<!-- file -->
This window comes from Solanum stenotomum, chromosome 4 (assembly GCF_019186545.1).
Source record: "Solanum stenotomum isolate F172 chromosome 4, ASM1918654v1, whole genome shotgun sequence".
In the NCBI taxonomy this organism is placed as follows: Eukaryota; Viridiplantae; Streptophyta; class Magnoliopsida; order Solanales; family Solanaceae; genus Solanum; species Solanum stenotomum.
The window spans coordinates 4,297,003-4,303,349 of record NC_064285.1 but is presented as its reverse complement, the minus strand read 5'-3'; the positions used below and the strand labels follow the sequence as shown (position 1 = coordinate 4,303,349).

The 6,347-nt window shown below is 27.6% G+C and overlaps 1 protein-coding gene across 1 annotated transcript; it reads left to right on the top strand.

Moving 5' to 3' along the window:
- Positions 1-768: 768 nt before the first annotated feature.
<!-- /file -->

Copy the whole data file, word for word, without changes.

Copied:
This window comes from Solanum stenotomum, chromosome 4 (assembly GCF_019186545.1).
Source record: "Solanum stenotomum isolate F172 chromosome 4, ASM1918654v1, whole genome shotgun sequence".
In the NCBI taxonomy this organism is placed as follows: Eukaryota; Viridiplantae; Streptophyta; class Magnoliopsida; order Solanales; family Solanaceae; genus Solanum; species Solanum stenotomum.
The window spans coordinates 4,297,003-4,303,349 of record NC_064285.1 but is presented as its reverse complement, the minus strand read 5'-3'; the positions used below and the strand labels follow the sequence as shown (position 1 = coordinate 4,303,349).

The 6,347-nt window shown below is 27.6% G+C and overlaps 1 protein-coding gene across 1 annotated transcript; it reads left to right on the top strand.

Moving 5' to 3' along the window:
- Positions 1-768: 768 nt before the first annotated feature.